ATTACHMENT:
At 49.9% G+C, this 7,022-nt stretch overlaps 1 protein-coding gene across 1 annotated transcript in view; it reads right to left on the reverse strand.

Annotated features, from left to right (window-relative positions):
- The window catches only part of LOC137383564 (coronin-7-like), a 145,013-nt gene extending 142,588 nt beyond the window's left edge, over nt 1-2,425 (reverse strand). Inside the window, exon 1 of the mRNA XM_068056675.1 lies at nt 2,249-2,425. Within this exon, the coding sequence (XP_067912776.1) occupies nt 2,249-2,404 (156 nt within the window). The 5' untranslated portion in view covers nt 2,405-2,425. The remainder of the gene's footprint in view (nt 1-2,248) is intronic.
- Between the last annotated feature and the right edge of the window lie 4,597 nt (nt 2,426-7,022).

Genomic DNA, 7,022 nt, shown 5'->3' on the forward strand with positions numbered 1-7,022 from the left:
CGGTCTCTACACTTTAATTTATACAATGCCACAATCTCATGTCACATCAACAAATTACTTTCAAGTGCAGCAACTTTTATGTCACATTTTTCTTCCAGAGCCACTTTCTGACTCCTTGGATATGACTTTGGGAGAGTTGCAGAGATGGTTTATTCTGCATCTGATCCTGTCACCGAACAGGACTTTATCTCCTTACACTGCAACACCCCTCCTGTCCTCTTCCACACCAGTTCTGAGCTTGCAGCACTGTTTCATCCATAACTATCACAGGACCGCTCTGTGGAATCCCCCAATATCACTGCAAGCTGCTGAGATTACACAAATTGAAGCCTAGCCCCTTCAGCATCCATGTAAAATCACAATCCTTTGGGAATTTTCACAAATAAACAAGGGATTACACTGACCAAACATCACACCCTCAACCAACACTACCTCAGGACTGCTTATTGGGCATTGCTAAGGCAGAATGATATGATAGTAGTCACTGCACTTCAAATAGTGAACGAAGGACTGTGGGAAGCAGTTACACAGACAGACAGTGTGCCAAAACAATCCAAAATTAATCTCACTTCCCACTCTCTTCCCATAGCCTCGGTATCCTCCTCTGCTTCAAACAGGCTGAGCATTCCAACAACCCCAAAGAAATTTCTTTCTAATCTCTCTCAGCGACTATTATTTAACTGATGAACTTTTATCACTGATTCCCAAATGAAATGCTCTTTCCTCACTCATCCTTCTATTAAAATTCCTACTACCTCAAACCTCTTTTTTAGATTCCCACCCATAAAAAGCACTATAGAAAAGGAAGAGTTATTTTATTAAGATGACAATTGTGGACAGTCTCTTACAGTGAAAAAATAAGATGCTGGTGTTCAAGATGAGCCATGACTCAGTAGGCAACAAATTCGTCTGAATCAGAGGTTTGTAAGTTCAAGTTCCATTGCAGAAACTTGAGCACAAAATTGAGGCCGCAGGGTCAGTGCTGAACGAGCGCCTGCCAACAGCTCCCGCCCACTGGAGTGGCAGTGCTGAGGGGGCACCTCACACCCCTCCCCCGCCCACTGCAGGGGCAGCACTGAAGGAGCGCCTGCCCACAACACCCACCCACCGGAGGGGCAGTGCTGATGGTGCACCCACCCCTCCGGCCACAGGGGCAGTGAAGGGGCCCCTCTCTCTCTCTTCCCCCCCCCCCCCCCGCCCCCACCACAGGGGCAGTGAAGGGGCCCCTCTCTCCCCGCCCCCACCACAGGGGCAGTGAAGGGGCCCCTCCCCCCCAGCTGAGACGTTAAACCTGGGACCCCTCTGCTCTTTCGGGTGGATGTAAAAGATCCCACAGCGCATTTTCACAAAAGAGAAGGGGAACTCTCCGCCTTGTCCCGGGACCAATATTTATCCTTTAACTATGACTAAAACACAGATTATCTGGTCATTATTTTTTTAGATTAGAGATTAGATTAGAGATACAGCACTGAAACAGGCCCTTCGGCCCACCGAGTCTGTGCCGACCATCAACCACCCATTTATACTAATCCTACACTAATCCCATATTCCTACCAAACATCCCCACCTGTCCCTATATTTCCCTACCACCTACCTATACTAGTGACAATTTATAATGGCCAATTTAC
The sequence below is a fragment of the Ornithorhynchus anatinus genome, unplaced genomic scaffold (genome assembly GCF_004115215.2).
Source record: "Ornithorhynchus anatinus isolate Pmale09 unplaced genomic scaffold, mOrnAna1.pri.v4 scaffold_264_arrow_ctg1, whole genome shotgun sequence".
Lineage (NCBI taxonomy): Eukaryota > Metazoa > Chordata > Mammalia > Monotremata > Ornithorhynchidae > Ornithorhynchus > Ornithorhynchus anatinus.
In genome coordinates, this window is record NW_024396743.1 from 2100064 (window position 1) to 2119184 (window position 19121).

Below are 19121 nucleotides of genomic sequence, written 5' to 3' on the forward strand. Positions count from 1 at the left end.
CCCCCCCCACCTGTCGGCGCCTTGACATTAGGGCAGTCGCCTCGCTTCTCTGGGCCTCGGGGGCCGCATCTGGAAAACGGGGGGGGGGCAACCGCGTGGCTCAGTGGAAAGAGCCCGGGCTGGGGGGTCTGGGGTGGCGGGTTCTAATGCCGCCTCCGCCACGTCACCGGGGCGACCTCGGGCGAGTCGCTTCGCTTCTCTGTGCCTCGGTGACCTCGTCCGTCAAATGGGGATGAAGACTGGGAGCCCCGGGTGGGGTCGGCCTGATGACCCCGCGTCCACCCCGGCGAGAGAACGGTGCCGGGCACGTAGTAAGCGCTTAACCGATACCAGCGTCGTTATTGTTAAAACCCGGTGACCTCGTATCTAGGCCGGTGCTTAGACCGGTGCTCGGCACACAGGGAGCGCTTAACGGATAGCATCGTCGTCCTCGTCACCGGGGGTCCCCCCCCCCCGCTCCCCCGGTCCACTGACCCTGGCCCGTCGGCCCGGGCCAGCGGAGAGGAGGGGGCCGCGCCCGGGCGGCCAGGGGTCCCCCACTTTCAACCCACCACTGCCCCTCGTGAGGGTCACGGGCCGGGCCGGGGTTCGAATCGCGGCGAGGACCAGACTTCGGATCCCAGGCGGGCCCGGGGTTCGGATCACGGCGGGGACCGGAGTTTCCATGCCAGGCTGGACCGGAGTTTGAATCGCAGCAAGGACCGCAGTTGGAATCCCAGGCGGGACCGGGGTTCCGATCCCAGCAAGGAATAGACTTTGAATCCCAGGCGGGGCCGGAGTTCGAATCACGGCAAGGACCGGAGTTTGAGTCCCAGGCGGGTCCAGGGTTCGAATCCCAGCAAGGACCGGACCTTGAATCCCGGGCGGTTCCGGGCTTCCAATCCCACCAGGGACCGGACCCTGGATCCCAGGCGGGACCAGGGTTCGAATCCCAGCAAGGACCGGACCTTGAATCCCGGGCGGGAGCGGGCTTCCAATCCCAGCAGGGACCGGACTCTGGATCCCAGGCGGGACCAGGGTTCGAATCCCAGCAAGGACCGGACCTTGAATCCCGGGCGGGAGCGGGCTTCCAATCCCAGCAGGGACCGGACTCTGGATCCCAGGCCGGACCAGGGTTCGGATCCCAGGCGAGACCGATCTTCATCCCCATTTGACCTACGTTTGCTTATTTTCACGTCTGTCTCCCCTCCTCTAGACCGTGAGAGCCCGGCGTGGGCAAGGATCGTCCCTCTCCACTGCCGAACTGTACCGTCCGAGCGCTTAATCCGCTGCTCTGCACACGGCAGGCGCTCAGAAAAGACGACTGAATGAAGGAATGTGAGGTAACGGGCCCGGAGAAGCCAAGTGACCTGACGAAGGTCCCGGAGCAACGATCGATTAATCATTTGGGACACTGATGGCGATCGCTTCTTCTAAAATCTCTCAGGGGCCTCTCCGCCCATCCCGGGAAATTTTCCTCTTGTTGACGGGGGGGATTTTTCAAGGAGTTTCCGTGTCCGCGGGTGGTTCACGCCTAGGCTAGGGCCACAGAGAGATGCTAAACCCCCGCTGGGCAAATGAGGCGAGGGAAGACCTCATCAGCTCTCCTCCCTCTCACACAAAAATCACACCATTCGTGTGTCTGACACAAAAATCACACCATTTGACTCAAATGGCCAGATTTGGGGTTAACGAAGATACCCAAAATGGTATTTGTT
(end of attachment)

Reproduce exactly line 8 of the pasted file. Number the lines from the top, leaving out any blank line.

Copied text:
Source record: "Ornithorhynchus anatinus isolate Pmale09 unplaced genomic scaffold, mOrnAna1.pri.v4 scaffold_264_arrow_ctg1, whole genome shotgun sequence".